The effect of a hung parliament

KUALA LUMPUR: The just-concluded 15th General Election (GE15) has brought Malaysia to unchartered waters with a hung parliament, wherein neither coalition crossed the indispensable line of 112 simple majority to form the next government independently.

The conundrum is not surprising, Universiti Tun Abdul Razak economist Prof Dr Barjoyai Bardai said, adding that it is how democracy works today.

“The new government can be formed without a majority of winning seats, a mixed government of several political parties, and a new coalition emerges,” he told Bernama in an interview.

A total of 220 of the 222 parliamentary seats were contested as polling in the Padang Serai parliamentary constituency in Kedah has been postponed to Dec 7 following the death of the Pakatan Harapan (PH-PKR) candidate for Padang Serai, incumbent M.Karupaiya on Wednesday.

The new date for nomination of candidates is Nov 24.

At the same time, voting was suspended at 11 polling stations in Sarawak’s Baram parliamentary constituency due to flooding, with voters seen standing knee-deep in floodwaters.

Citing recent developments in the United Kingdom whereby the then prime minister Liz Truss was changed in 45 days after appointment, it goes to proof that rotating prime minister – a swap method that allows the government to exist without the need of one majority party – is possible, said Barjoyai.

Fundamentally, Malaysia’s economy is strong but the current scenario would somewhat still affect investor sentiment albeit in the short term, said Professor Datuk Dr Shazali Abu Mansor, deputy vice-chancellor of research and graduate studies at i-CATS University College.

Investors would probably adopt a wait-and-see attitude until a new government is formed, he said.

Professor Dr Mohd Nazari Ismail from Universiti Malaya’s Business and Economics Faculty said there are many scenarios and it really boils down to the outcome of negotiations between the parties.

GE15 saw three major coalitions, namely Barisan Nasional, PH and Perikatan Nasional (PN) versus the previous election, which had only Barisan and PH.

“If one party won, the political situation will be more stable; if the results are even, two parties will work together to form a government but we don’t know who will cooperate with whom at this point of time,” he said.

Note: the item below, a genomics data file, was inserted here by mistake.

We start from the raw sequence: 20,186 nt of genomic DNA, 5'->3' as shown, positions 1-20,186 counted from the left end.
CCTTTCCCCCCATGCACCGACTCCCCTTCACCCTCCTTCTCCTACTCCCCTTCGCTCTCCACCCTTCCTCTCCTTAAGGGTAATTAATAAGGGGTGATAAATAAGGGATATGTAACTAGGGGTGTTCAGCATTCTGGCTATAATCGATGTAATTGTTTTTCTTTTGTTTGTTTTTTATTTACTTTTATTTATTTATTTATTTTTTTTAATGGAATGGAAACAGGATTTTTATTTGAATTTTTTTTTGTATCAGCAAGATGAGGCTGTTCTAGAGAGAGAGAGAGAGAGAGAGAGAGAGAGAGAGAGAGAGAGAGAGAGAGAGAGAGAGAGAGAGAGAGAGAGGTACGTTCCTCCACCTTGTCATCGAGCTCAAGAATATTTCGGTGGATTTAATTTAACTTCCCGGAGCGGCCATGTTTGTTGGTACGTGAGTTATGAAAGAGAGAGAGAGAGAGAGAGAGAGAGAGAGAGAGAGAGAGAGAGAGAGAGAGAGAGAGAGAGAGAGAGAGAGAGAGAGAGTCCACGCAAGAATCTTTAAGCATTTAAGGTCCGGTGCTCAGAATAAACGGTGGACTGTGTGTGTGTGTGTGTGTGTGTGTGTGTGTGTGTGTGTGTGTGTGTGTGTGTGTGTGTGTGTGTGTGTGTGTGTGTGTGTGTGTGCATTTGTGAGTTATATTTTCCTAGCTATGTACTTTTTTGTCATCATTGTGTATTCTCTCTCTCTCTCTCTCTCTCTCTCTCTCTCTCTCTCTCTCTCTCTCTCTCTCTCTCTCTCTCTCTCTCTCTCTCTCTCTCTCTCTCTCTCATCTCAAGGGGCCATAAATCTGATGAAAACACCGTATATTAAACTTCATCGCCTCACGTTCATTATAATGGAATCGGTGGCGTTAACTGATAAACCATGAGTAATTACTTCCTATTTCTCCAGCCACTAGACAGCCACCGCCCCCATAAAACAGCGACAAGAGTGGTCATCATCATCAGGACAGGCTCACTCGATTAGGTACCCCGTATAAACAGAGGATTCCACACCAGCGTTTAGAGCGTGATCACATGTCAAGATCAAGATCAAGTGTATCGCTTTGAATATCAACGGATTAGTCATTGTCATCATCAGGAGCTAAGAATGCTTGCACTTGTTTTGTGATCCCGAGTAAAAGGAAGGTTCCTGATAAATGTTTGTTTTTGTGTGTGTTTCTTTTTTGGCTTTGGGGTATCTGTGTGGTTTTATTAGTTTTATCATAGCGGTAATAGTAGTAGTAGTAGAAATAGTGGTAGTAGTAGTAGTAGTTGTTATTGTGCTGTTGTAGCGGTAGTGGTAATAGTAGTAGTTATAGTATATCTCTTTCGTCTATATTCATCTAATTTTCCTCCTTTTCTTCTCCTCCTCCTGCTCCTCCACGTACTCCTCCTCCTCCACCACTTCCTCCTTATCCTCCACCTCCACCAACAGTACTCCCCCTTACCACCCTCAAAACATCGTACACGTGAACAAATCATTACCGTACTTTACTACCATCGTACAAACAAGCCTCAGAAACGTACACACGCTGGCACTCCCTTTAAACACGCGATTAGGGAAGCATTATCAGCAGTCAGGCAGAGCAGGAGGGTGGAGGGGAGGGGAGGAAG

“We should not rule out the potential scenario of ‘unthinkable’ alliance,” Maybank Investment Bank’s analyst, Suhaimi Ilias, had also said prior to the GE15 itself.

He said another possibility is a “minority” government due to a “hung” Parliament outcome or a stalemate among parties in forming a coalition government with a simple majority.

No guessing on policy changes and impact of such a scenario. It will be a period of uncertainty but discovery for everyone including the economy and the market, he noted

Regardless of the outcome, fiscal consolidation will remain a priority although the path could be different depending on which party or alliance that leads the government, said Suhaimi.

In terms of government expenditure, “people-oriented” measures will continue, especially the cash handout programme that has been in existence since the time of pre-GE14 Barisan government and went through name changes to reflect the government of the day.

“What we expect – as per the cash handouts – is for other assistance to become more targeted such as subsidy restructuring to a targeted mechanism from a blanket system and the rationalisation of various social safety net and welfare programmes.

“We also expect the post-GE15 government to proceed with the tabling of the Fiscal Responsibility Act that was mentioned in the Budget 2023 speech.”

He said major infrastructure projects would continue for projects now under construction – East Coast Rail Link, Gemas-Johor Bahru (JB) Electrified Double Track, JB-Singapore Rail Transit Link, Pan-Borneo Highway and Sabah-Sarawak Link Road – and for projects in which tenders have started – the Klang Valley Mass Rapid Transit Line 3.

The expectation is also for a higher share of the federal government development spending allocation to the less-developed states for basic infrastructure.

“The new federal government is expected to focus on improving the quality and delivery of essential public services, especially education, training and healthcare, as well as realising higher and quality investment flows to the less-developed states for a more inclusive, equitable and balanced socio-economic developments.”

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